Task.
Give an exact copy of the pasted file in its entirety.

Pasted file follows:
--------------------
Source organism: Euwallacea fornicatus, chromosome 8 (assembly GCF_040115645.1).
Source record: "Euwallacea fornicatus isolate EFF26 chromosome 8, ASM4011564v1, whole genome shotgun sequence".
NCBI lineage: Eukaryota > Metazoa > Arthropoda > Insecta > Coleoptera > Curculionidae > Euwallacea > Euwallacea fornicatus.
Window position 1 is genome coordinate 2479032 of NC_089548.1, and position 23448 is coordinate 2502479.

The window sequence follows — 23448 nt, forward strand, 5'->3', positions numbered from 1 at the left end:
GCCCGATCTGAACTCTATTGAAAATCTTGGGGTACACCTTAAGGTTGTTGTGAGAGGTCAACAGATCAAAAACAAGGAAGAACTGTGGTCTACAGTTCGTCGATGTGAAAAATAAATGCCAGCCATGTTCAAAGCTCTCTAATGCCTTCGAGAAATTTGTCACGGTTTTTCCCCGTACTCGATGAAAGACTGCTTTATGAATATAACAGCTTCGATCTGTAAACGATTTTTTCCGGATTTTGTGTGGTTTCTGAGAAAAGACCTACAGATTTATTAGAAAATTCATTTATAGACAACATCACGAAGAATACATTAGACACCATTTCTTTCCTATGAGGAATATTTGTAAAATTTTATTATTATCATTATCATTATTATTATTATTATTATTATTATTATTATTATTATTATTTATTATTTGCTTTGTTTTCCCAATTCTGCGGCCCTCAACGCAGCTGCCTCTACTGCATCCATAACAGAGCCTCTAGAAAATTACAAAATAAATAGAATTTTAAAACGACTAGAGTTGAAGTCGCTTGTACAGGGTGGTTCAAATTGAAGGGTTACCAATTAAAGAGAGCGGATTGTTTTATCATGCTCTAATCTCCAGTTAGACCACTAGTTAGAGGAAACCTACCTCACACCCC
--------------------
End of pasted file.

Source organism: Euwallacea fornicatus, chromosome 8 (assembly GCF_040115645.1).
Source record: "Euwallacea fornicatus isolate EFF26 chromosome 8, ASM4011564v1, whole genome shotgun sequence".
NCBI lineage: Eukaryota > Metazoa > Arthropoda > Insecta > Coleoptera > Curculionidae > Euwallacea > Euwallacea fornicatus.
Window position 1 is genome coordinate 2479032 of NC_089548.1, and position 23448 is coordinate 2502479.

The window sequence follows — 23448 nt, forward strand, 5'->3', positions numbered from 1 at the left end:
GCCCGATCTGAACTCTATTGAAAATCTTGGGGTACACCTTAAGGTTGTTGTGAGAGGTCAACAGATCAAAAACAAGGAAGAACTGTGGTCTACAGTTCGTCGATGTGAAAAATAAATGCCAGCCATGTTCAAAGCTCTCTAATGCCTTCGAGAAATTTGTCACGGTTTTTCCCCGTACTCGATGAAAGACTGCTTTATGAATATAACAGCTTCGATCTGTAAACGATTTTTTCCGGATTTTGTGTGGTTTCTGAGAAAAGACCTACAGATTTATTAGAAAATTCATTTATAGACAACATCACGAAGAATACATTAGACACCATTTCTTTCCTATGAGGAATATTTGTAAAATTTTATTATTATCATTATCATTATTATTATTATTATTATTATTATTATTATTATTATTATTTATTATTTGCTTTGTTTTCCCAATTCTGCGGCCCTCAACGCAGCTGCCTCTACTGCATCCATAACAGAGCCTCTAGAAAATTACAAAATAAATAGAATTTTAAAACGACTAGAGTTGAAGTCGCTTGTACAGGGTGGTTCAAATTGAAGGGTTACCAATTAAAGAGAGCGGATTGTTTTATCATGCTCTAATCTCCAGTTAGACCACTAGTTAGAGGAAACCTACCTCACACCCC